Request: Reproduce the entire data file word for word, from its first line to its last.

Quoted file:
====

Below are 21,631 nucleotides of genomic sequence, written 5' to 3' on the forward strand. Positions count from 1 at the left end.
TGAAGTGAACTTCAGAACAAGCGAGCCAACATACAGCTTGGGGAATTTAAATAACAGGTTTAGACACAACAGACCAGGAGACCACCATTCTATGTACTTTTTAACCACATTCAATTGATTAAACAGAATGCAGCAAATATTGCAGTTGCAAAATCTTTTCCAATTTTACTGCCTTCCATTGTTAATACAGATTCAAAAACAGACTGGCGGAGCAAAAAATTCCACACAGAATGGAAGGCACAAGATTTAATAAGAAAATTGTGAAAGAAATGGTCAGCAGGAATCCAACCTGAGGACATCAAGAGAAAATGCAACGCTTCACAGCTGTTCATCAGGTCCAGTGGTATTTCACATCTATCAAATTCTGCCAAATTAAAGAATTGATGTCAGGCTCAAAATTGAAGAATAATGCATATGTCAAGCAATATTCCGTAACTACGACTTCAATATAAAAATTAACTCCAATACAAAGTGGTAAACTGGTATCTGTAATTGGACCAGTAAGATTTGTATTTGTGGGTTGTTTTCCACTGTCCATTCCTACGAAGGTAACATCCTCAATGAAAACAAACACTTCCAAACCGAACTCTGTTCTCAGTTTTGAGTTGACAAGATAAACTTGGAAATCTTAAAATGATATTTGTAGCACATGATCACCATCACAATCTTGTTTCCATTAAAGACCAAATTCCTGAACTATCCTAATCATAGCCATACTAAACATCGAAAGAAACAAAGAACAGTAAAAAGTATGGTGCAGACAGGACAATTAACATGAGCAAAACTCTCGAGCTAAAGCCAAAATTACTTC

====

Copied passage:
Below are 21,631 nucleotides of genomic sequence, written 5' to 3' on the forward strand. Positions count from 1 at the left end.
TGAAGTGAACTTCAGAACAAGCGAGCCAACATACAGCTTGGGGAATTTAAATAACAGGTTTAGACACAACAGACCAGGAGACCACCATTCTATGTACTTTTTAACCACATTCAATTGATTAAACAGAATGCAGCAAATATTGCAGTTGCAAAATCTTTTCCAATTTTACTGCCTTCCATTGTTAATACAGATTCAAAAACAGACTGGCGGAGCAAAAAATTCCACACAGAATGGAAGGCACAAGATTTAATAAGAAAATTGTGAAAGAAATGGTCAGCAGGAATCCAACCTGAGGACATCAAGAGAAAATGCAACGCTTCACAGCTGTTCATCAGGTCCAGTGGTATTTCACATCTATCAAATTCTGCCAAATTAAAGAATTGATGTCAGGCTCAAAATTGAAGAATAATGCATATGTCAAGCAATATTCCGTAACTACGACTTCAATATAAAAATTAACTCCAATACAAAGTGGTAAACTGGTATCTGTAATTGGACCAGTAAGATTTGTATTTGTGGGTTGTTTTCCACTGTCCATTCCTACGAAGGTAACATCCTCAATGAAAACAAACACTTCCAAACCGAACTCTGTTCTCAGTTTTGAGTTGACAAGATAAACTTGGAAATCTTAAAATGATATTTGTAGCACATGATCACCATCACAATCTTGTTTCCATTAAAGACCAAATTCCTGAACTATCCTAATCATAGCCATACTAAACATCGAAAGAAACAAAGAACAGTAAAAAGTATGGTGCAGACAGGACAATTAACATGAGCAAAACTCTCGAGCTAAAGCCAAAATTACTTC